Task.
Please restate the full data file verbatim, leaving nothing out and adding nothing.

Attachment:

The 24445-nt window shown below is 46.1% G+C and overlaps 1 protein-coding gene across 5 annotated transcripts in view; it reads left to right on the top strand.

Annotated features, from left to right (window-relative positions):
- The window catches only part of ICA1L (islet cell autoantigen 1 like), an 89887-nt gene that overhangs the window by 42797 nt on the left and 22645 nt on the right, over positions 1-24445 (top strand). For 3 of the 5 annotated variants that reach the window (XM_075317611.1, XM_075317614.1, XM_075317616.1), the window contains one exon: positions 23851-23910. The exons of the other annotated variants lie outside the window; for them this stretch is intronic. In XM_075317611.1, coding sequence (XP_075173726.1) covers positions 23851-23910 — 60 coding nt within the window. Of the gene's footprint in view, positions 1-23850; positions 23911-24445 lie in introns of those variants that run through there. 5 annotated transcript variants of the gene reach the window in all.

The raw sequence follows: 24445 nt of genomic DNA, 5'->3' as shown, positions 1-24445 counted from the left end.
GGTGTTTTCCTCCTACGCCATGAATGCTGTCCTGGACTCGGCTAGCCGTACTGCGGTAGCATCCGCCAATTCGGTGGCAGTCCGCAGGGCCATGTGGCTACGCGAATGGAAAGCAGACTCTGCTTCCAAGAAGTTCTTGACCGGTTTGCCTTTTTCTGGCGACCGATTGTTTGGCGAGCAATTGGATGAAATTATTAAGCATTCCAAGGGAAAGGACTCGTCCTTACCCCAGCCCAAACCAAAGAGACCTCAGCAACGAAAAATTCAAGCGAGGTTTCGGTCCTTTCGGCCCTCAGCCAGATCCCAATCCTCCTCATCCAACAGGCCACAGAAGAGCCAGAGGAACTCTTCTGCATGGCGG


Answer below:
The 24445-nt window shown below is 46.1% G+C and overlaps 1 protein-coding gene across 5 annotated transcripts in view; it reads left to right on the top strand.

Annotated features, from left to right (window-relative positions):
- The window catches only part of ICA1L (islet cell autoantigen 1 like), an 89887-nt gene that overhangs the window by 42797 nt on the left and 22645 nt on the right, over positions 1-24445 (top strand). For 3 of the 5 annotated variants that reach the window (XM_075317611.1, XM_075317614.1, XM_075317616.1), the window contains one exon: positions 23851-23910. The exons of the other annotated variants lie outside the window; for them this stretch is intronic. In XM_075317611.1, coding sequence (XP_075173726.1) covers positions 23851-23910 — 60 coding nt within the window. Of the gene's footprint in view, positions 1-23850; positions 23911-24445 lie in introns of those variants that run through there. 5 annotated transcript variants of the gene reach the window in all.

The raw sequence follows: 24445 nt of genomic DNA, 5'->3' as shown, positions 1-24445 counted from the left end.
GGTGTTTTCCTCCTACGCCATGAATGCTGTCCTGGACTCGGCTAGCCGTACTGCGGTAGCATCCGCCAATTCGGTGGCAGTCCGCAGGGCCATGTGGCTACGCGAATGGAAAGCAGACTCTGCTTCCAAGAAGTTCTTGACCGGTTTGCCTTTTTCTGGCGACCGATTGTTTGGCGAGCAATTGGATGAAATTATTAAGCATTCCAAGGGAAAGGACTCGTCCTTACCCCAGCCCAAACCAAAGAGACCTCAGCAACGAAAAATTCAAGCGAGGTTTCGGTCCTTTCGGCCCTCAGCCAGATCCCAATCCTCCTCATCCAACAGGCCACAGAAGAGCCAGAGGAACTCTTCTGCATGGCGG